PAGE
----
A Red-Letter Day for a Schoolgirl

red letter Virgil

Recently I was thinking about standardized testing in schools, its role in hastening in the fall of civilization as we know it, and how some teachers and administrators had been found cheating to improve their schools’ scores. Then this cheating scandal popped up in India. And there was news of this long-lasting case in Atlanta.

Which naturally led me to this red-letter day in the schoolroom for a young woman in the early 1900s. The narrator is James Hyslop of the American Society for Psychical Research:

The following experience is especially interesting because it does not superficially suggest its explanation. It is from a young lady whom I know personally as well as the other members of her family. There can be no doubt about the trustworthiness of the lady’s statements regarding her experience as she remembers it. What its source is may be left to any one who wishes to conjecture it. The contents of it do not place it beyond a hallucinatory production of her subconscious mental action. Her studies had included the matter which was thus reproduced, and the interesting circumstance is the resourcefulness of the subliminal consciousness, if such it be, in recalling and reproducing in this hallucinatory manner knowledge which could not find recall in the ordinary way. An important point of interest is the fact that nearly two years later the lady suddenly developed automatic writing of a most interesting character.

“One day in the Fall of the year 1903, I went into Roman History Class at School without having looked at my lesson. I was not in the habit of bluffing, so when the teacher called upon me to answer a question I rose to my feet and commenced to say: ‘I do not know my lesson today,’ when suddenly on the blackboard behind me appeared in red letters the answer to the question. I hesitated and then read aloud what was written on the Board. It proved to be the correct answer. The red letters did not look like chalk, but like ink. This occurred several times during the year, but only in this one subject, Roman History.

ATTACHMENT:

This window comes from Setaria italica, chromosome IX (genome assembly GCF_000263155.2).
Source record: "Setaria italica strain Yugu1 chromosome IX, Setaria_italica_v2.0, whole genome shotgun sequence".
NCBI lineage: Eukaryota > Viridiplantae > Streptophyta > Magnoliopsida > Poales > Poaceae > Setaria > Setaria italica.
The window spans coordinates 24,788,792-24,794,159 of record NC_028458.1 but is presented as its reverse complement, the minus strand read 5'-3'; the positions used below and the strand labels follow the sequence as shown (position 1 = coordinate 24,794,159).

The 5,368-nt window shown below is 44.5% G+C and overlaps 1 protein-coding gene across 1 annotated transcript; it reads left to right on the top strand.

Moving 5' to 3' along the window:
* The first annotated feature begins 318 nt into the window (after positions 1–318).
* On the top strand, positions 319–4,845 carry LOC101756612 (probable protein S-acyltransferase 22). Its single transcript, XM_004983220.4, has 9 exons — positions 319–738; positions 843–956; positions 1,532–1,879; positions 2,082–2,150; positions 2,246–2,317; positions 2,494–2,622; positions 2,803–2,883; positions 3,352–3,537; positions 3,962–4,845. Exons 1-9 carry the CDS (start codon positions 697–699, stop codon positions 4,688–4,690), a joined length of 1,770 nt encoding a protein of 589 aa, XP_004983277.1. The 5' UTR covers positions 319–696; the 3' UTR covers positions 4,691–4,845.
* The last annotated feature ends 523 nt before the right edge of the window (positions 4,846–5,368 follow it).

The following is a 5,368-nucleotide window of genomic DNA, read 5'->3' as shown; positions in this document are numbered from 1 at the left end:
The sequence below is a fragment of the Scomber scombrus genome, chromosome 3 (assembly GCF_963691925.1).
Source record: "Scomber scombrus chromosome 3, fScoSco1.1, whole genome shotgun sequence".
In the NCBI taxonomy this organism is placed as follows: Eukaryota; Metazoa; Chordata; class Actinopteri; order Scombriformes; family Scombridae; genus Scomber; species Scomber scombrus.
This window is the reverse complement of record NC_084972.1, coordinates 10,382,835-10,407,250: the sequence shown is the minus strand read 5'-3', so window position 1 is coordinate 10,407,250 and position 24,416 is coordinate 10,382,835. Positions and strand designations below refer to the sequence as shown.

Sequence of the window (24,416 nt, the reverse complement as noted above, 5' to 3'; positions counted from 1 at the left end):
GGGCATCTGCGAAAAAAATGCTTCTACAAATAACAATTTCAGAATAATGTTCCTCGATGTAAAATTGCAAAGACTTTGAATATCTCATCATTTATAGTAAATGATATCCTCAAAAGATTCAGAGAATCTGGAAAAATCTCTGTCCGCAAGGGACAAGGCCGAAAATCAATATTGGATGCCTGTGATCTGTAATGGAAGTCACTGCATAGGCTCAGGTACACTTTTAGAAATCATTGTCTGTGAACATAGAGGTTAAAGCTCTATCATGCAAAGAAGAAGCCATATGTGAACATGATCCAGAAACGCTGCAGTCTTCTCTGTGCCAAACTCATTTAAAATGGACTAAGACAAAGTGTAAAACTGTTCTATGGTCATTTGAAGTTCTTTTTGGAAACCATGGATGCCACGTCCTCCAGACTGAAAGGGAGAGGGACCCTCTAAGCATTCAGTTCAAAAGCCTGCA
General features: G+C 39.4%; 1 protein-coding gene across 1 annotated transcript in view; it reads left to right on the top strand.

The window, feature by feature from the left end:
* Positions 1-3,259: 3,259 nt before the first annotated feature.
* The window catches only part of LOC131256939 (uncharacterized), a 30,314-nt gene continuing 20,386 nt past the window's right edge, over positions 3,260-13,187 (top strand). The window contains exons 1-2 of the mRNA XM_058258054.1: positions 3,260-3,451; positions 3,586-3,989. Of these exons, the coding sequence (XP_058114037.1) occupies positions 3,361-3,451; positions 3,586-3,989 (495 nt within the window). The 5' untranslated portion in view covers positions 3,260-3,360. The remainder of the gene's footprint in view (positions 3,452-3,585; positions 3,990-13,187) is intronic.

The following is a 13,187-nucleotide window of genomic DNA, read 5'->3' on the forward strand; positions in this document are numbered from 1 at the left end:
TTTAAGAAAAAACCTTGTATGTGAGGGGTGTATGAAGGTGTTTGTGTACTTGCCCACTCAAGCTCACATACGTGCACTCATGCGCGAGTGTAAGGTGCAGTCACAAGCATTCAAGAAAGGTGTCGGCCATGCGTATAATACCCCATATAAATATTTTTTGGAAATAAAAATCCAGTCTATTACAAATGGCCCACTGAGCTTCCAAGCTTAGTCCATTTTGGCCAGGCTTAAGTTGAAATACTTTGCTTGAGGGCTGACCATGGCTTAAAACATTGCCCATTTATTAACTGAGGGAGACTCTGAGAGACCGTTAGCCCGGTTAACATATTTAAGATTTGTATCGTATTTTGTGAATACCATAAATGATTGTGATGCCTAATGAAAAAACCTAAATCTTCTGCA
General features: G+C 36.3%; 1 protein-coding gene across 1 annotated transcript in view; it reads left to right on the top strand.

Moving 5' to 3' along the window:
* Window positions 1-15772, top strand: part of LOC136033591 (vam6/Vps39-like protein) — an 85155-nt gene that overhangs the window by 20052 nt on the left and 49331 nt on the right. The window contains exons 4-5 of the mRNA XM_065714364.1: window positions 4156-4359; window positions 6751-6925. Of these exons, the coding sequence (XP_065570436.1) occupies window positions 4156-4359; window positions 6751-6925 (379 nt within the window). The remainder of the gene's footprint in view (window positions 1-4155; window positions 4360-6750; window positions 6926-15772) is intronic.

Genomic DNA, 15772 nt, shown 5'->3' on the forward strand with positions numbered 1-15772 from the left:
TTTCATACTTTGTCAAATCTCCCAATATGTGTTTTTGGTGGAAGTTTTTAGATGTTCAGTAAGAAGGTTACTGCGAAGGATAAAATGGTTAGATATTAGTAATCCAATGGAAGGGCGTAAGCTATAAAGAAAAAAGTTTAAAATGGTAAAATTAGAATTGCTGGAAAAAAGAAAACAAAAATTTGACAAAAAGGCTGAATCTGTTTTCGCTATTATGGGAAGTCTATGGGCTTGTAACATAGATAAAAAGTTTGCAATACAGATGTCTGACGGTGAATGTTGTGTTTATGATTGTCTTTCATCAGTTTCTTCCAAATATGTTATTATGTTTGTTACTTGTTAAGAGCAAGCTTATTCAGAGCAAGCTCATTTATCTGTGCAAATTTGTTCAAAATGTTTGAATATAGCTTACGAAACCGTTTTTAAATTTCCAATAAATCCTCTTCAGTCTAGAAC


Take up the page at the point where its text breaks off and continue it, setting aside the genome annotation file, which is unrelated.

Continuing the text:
“In the spring of the year 1905 in Vergil Class I was sent to the Board to translate fifteen consecutive lines of Vergil. Now I knew only the first five lines. So I commenced bravely. At about the fifth line I hesitated. I did not know what to write next, and there seemed to be writing on the board below, so to gain time till the dismissing bell should ring, I asked the teacher if I might erase this writing. I said, ‘May I erase the board clear?’ She answered: ‘There is nothing there. It is clean. Go on with the translation.’ I looked at her astonished. ‘The writing,’ I said, pointing to it. She said: ‘Don’t be silly, there is no writing there.’ The girls were beginning to smile and look at me, so I said nothing more, but turned to my translation. I finished the fifth line. The queer writing was in the way. I stared at it. It seemed to be a translation of the next ten lines of Vergil which I was supposed to write, but did not know. The writing looked like white chalk and was in a very slanting hand.

Now I wrote a decidedly back hand at the time. I took my own chalk and traced over this writing. Then at last the teacher seemed to see the writing. She read over the translation, said:

‘You are improving, Anna,’ and added, ‘Why didn’t you write it all alike? It looks terribly. The first five lines are back hand and the rest slant towards the right.’ ”



Journal of the American Society for Psychical Research, Vol. 1 January 1907: p. 56-7

I suppose cryptoamnesia is the most logical explanation, as Hyslop suggests with “hallucinatory production of her subconscious mental action.” Is it significant that she later became an automatic writer? If she subconsciously had absorbed the answer, why was there a need for words to trace on the board? One wonders about the handwriting slanting in opposite directions. And if “spirit guides” were feeding her the answers, is that considered cheating according to an academic code of conduct?

Write the correct answers on a piece of paper which you crumple into a tiny ball and pass surreptitiously to your neighbor. Chriswoodyard8 AT gmail.com

0.00 avg. rating (0% score) - 0 votes